National Institute for Health Care Management (NIHCM)
March 5, 2018
Prices for common medical services often vary significantly across providers even when similar quality can be expected from all providers. Opportunities for cost savings exist if patients using these services can be encouraged to seek out lower-priced providers. Evidence is mounting, however, that price transparency tools do little to encourage such price shopping; only a very small portion of patients use these tools, limiting their overall impact. This finding is seen even among patients in high deductible health plans, who should have a strong financial incentive to shop for lower-priced providers. This study examines the additive impact of an alternative way to incent patients to price shop for specific services, reference pricing. With reference pricing, patients have access to a broad network of providers but must pay the full difference between the provider’s price and a pre-set threshold if they receive care from a high-priced provider.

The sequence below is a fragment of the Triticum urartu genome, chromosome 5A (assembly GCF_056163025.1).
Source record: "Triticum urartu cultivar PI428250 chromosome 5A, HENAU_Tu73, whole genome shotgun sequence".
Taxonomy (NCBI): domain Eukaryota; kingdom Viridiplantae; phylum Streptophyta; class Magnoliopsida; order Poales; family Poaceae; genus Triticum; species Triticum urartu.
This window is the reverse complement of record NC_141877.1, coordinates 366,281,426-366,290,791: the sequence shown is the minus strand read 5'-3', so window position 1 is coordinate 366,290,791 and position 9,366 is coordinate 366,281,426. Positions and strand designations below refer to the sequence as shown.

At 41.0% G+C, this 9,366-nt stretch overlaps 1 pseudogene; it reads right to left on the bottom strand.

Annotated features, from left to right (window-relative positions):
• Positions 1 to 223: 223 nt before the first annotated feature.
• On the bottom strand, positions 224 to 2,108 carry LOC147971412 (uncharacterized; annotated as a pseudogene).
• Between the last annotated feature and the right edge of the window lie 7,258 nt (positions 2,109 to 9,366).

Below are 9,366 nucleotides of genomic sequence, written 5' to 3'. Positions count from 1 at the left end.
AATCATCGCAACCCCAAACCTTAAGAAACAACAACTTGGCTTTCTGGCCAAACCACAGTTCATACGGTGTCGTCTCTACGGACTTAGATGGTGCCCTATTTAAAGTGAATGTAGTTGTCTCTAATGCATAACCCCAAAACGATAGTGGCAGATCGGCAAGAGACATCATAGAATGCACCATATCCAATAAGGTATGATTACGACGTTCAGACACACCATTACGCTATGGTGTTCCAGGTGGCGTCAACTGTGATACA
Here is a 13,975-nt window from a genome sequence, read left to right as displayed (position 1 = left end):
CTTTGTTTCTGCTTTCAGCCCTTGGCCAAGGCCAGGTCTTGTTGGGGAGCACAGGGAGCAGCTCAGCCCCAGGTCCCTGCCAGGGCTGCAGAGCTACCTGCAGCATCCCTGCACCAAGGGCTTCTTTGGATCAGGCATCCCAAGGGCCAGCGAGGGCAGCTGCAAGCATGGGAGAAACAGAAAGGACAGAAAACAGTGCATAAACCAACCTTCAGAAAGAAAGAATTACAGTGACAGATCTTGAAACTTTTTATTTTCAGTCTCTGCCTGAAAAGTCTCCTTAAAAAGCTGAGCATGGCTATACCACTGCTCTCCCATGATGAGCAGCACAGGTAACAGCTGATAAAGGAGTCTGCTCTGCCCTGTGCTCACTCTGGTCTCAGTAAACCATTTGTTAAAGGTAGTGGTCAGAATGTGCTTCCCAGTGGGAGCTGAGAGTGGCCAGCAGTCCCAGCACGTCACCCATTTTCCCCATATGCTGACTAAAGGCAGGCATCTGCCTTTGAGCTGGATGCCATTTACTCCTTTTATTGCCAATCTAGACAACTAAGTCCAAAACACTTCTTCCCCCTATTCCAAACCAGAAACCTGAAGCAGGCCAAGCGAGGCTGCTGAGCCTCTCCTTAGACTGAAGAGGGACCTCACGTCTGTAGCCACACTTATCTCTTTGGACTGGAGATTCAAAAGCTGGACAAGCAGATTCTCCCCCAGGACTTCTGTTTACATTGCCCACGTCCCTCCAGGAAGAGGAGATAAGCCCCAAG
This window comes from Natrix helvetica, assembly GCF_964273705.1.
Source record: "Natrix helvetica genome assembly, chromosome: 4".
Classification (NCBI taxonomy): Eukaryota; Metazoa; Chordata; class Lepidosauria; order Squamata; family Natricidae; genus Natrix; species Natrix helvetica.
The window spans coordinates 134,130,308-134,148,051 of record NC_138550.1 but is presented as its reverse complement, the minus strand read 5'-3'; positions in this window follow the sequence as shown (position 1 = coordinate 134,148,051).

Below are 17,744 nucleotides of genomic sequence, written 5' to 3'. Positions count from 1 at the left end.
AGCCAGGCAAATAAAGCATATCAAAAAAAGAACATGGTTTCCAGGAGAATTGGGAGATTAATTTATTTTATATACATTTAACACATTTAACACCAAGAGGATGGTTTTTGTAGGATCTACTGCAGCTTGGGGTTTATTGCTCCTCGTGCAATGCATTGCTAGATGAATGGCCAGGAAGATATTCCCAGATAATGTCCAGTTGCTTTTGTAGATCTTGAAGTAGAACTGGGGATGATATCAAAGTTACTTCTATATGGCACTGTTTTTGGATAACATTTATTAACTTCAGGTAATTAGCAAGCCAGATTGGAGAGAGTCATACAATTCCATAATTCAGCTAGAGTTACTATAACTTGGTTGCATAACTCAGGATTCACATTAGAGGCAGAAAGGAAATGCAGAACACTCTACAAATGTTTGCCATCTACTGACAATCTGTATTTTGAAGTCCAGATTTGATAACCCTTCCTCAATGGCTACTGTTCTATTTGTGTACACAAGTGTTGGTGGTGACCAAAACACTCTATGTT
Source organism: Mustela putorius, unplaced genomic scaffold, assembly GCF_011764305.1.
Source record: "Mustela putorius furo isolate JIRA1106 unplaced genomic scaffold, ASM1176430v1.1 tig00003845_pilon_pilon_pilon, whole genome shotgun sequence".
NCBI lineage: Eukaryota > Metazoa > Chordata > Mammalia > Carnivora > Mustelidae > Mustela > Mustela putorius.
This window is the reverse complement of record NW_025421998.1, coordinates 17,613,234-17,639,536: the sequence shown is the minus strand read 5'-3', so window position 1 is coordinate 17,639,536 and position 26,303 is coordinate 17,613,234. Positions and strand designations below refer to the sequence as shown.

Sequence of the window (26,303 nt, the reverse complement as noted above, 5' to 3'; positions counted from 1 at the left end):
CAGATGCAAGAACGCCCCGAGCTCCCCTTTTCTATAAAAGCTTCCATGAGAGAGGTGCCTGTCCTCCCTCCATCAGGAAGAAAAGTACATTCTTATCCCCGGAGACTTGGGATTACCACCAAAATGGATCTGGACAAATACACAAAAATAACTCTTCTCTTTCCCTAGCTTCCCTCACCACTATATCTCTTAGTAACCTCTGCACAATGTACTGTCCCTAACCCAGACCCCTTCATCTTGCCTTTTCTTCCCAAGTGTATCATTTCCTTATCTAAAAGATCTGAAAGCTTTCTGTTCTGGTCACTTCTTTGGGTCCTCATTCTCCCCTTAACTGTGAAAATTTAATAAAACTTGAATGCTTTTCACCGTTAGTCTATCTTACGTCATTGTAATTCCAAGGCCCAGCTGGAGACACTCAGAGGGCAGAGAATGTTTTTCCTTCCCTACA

What This Study Found
- When given access to a price transparency tool alone, employees of a major national retailer were not more likely to shop for lower-priced providers, despite being enrolled in a high deductible health plan.
- When the incentives of reference pricing were added to the price transparency tool, patients made large shifts to lower-priced providers. The average price paid for a laboratory test fell by 27 percent once reference pricing was introduced, and the average price paid per imaging test fell by 13 percent. These changes reflect price shopping by patients who used the targeted services, not a response by providers to lower their prices.